• Pantagruel
    2.3k
    One of the more interesting themes that I find recurring in Proust is the way in which an experience is thought to be enhanced through the benefit of some predisposing information as to its supposed sublimity. Often, however, the actual experience comes up wanting, as the trivialities of the moment intrude upon the "merely real." And if reality can be merely real, can something else can be more than real? Indeed, the text itself begs that question, for which is it?
  • Vera Mont
    836
    The real can be sublime, but most of the time it's tedious, annoying, frustrating, sad, painful or downright horrible. For most people, most of the time it's both tedious and uncomfortable. So they long for more - something special. When an ordinary moment of joy or relief or understanding is noticed - really noticed and savoured - it's still ordinary, and yet enhanced, made special and remembered.
  • jgill
    2.7k
    And if reality can be merely real, can something else can be more than real?Pantagruel

    Say a comedian is lauded by the media, and your expectations are high, but you are disappointed in his performance. That's reality. Say a friend wants to dine at a new restaurant, but someone you know didn't like the food. Then you go there and are pleasantly surprised.

    It all has to do with expectations. Reality stays the same, but a heightened sense of reality occurs at times. No, there's nothing "more real".
  • Tom Storm
    5.8k
    in which an experience is thought to be enhanced through the benefit of some predisposing information as to its supposed sublimity.Pantagruel

    I think this may be as simple as everything seems better if you are in an appropriately receptive frame of mind. I often shared this when younger - the need to imbue the real with anticipation and aesthetic significance in order to experience it with a heightened sense. I wanted to be awakened to how special the thing I was about to see, hear, eat, read was in order to be fully aroused and engaged. The risk is that merely living though it will make many experiences seem pedestrian.
  • Wayfarer
    16.7k
    It might be helpful to include an example of Proust's prose or perhaps some aphorisms in which this idea is articulated. I've never wrestled with Proust but I understand his major work is 7 volumes of rather dense literature, comparable to James Joyce and other heavyweights of the era.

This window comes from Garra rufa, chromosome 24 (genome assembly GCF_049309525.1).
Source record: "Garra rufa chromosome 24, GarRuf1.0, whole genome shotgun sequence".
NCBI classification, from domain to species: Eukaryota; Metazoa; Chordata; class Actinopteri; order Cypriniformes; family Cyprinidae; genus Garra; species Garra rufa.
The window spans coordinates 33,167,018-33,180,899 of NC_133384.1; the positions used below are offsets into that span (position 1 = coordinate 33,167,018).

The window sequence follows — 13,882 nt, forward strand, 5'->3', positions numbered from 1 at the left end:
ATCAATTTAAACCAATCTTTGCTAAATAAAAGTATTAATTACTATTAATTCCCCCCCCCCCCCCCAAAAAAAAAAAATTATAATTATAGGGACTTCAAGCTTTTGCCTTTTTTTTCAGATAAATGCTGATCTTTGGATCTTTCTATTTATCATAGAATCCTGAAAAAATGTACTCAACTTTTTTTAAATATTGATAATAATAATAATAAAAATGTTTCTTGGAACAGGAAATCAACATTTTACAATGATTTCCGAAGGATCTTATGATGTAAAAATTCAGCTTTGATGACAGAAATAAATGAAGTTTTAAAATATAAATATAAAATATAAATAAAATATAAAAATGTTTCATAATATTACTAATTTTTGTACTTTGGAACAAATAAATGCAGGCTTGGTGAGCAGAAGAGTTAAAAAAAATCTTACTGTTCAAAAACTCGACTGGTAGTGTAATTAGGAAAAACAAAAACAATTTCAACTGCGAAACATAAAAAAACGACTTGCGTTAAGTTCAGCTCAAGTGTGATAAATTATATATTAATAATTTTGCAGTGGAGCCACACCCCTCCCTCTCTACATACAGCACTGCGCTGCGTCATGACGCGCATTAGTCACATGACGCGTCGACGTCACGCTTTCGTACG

And if reality can be merely real, can something else can be more than real?Pantagruel

    Without reference to Proust, I would venture that there a distinction can be made between what is real and what is merely existent. I interpret the major philosophical traditions (in which I don't include a great deal of modern philosophy) as the attempt to discern this distinction. Very briefly, the domain of existence is the phenomenal realm, the Buddhist realm of 'name-and-form', the perpetual flux of Heraclitus, the māyā of the Bhagavad Gita. Within this realm there is no ultimate satisfaction or peace to be found, because all is perishing, transient and ultimately empty. (And as I say, I don't know if Proust was intuiting this.)
  • Pantagruel
    2.3k
    @Vera Mont @jgill @Tom Storm @Wayfarer
    It seems like this attitude is a denigration of the real in favour of the ideal, but that the ideal is also a form of embodied cognition. So everything about his experience of the sublimity of the church at Balbec is subjected to the "tyranny of the particular." These passages abound.

    The embodied cognition passages are even more interesting to me. He talks a lot about the omnipresence of habit, how habit governs the interplay of memory and perception: "most of our faculties lie dormant because they can rely on habit;" and "the general laws of memory...in turn are governed by still more general laws of habit." He describes how the "better part of our memories exist outside us," in environmental cues; and the awakening disappointment of his expectations of Balbec is an awareness "to which [his] body would have to become accustomed."

    "It is our noticing things that puts things in a room, our growing used to them that takes them away again."